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Politico takes a step towards clarity; drops false deportation claim for a day

 

In my last blog I criticized Politico and reporter Reid Epstein for repeating a false deportation claim without clarification. To be fair, they did not repeat the false claim in their March 13 story, "Obama calls for review of deportations."

On March 11, Secretary of Homeland Security Jeh Johnson verified that deportation statistics under Obama cannot be compared to those under previous administrations because the Obama administration is counting different types of cases than previous administrations. Politico did not do a story on Johnson's revelation (few outside of the Washington Times did), but his statement before Congress may have prompted a slight tweak in Epstein's reporting. In his story from March 4th, Epstein wrote:

"By April, Obama will have overseen more than 2 million deportations, activists say, far more than any previous president."

Clearly misleading in light of Johnson's statement. A similar passage from Epstein's March 13 story is only moderately better:

"Pressure began to build on Obama to do something about deportations - which activists say will number 2 million by early April..."

According to Secretary Johnson, most deportations stem from border apprehensions, not people caught in the interior of the United States. But Epstein and his co-reporter Seung Min Kim didn't clarify that for readers.

Their story was punctuated with passages that favor irrelevant information at the expense of significant facts: "Key lawmakers and immigration reform advocates, highly skeptical that the GOP-led House will take up legislation this year, have upped pressure on the Obama administration to use executive action to suspend deportations they view as unnecessary."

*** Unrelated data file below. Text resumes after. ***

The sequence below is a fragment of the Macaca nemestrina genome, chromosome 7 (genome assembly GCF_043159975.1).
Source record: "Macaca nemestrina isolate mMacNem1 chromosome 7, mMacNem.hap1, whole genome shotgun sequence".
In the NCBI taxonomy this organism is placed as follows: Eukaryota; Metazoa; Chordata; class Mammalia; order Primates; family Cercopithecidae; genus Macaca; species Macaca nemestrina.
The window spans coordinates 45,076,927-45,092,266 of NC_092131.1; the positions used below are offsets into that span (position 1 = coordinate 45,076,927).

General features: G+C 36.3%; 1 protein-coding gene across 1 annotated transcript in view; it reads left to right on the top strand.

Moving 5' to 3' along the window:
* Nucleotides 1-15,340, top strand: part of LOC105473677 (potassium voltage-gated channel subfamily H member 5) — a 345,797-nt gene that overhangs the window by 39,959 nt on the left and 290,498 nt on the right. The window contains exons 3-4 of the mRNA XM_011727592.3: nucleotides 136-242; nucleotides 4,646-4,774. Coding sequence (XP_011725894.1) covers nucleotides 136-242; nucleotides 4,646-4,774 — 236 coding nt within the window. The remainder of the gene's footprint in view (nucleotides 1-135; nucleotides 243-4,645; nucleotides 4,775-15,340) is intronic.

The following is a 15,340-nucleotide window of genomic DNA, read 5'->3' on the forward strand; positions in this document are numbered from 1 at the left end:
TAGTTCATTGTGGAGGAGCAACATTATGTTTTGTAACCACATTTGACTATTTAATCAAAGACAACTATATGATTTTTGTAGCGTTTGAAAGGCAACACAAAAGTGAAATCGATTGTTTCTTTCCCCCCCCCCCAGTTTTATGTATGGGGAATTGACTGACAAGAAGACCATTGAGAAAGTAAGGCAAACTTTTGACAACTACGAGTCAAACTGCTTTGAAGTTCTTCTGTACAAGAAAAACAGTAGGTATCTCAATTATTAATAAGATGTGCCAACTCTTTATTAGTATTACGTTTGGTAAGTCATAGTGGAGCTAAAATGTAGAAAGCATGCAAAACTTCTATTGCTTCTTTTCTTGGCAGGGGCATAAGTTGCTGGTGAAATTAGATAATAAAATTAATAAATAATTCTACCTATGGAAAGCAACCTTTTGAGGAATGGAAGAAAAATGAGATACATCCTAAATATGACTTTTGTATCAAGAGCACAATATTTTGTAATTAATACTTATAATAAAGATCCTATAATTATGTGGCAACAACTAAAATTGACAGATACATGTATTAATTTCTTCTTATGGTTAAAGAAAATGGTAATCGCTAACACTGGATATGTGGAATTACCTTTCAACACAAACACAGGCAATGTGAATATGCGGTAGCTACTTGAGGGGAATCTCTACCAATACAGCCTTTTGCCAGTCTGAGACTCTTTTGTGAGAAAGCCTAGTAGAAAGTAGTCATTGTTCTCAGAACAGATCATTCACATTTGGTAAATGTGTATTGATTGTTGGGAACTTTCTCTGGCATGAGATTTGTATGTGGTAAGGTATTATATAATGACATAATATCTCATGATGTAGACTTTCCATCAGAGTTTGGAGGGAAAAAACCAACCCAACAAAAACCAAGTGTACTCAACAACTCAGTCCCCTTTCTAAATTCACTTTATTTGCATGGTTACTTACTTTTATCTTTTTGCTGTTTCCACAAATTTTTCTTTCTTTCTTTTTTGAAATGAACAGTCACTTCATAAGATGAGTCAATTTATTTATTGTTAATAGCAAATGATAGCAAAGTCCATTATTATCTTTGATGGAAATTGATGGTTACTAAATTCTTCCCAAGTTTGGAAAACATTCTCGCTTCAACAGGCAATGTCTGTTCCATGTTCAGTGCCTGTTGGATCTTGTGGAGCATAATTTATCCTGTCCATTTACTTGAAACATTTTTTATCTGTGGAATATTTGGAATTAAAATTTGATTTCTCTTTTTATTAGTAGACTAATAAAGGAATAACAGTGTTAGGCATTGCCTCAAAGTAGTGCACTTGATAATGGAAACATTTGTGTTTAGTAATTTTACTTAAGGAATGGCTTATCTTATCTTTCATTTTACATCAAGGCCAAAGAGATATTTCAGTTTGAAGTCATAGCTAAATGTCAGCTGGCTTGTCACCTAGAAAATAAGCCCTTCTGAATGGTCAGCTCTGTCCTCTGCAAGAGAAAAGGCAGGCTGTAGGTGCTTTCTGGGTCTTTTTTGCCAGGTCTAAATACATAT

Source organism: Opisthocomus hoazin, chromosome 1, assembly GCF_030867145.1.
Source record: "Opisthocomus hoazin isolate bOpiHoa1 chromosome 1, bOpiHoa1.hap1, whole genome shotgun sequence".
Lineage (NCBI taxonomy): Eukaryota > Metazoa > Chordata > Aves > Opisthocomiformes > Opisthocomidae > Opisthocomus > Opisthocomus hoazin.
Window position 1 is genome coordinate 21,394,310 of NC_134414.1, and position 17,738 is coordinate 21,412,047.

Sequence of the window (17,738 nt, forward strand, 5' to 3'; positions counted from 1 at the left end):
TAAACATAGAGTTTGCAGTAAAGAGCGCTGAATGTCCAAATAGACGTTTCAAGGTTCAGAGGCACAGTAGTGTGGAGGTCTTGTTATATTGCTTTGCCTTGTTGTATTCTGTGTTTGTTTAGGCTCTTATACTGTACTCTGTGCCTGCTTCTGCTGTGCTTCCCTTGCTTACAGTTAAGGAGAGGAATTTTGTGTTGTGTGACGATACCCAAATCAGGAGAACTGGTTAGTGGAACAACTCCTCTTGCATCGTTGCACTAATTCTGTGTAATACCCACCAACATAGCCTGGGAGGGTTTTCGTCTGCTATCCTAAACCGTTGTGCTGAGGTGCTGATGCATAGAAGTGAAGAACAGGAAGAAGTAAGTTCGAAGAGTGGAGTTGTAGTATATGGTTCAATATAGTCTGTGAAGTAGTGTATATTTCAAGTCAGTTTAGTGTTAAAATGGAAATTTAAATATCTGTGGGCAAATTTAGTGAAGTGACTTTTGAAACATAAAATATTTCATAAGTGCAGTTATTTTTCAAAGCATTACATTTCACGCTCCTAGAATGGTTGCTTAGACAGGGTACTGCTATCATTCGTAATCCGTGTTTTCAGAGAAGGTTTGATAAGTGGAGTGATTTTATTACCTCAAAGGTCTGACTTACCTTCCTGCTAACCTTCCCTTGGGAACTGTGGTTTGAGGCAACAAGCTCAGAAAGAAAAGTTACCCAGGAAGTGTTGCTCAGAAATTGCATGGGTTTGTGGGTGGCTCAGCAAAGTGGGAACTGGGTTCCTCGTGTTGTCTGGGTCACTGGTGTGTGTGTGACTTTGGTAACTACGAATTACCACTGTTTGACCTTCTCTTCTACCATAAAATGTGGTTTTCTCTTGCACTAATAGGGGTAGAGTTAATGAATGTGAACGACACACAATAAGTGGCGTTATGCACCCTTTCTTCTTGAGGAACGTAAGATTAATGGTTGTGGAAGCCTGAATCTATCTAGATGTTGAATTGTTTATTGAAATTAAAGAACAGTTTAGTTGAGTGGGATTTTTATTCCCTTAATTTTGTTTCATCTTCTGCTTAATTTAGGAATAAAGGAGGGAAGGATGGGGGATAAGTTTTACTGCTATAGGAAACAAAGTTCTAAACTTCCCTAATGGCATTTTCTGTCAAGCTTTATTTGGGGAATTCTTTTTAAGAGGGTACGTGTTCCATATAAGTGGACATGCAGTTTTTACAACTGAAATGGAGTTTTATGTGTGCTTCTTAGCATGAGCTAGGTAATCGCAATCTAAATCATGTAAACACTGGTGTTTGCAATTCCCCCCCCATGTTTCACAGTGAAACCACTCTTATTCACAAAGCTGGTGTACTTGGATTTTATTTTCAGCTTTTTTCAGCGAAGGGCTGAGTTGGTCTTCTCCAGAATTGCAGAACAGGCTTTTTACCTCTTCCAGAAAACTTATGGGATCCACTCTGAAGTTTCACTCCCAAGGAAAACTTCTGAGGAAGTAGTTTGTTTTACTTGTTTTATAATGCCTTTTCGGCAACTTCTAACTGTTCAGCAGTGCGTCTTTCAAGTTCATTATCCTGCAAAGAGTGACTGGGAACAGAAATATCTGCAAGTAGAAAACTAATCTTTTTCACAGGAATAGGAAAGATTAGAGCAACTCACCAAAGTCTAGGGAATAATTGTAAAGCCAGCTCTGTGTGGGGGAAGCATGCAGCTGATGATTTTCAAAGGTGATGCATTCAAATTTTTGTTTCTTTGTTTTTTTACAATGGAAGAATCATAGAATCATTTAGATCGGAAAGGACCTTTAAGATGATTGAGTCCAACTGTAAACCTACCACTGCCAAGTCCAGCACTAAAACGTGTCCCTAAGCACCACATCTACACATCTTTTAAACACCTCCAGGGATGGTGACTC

Which deportations are viewed as "unnecessary?" How many of the "2 million" were "unnecessary?"

In Fiscal Year 2013, two-thirds of deportations stemmed from border arrests; of the one-third that came from the interior, 82 percent had previously been convicted of a crime; only 6 percent of ICE removals were persons without criminal records apprehended from the interior of the United States.

Politico did not report any of this. How can the public make informed decisions about the story without this critical information?

Are the anti-deportation activists quoted in Politico's story (pro-enforcement activists are rarely quoted in Politico) urging an end to all deportations from the interior, just the 6 percent without criminal records, or all deportations including those illegally crossing the border?

Those are questions Politico and other mainstream media should be asking.

JEREMY BECK is the Director of the Media Standards Project for NumbersUSA

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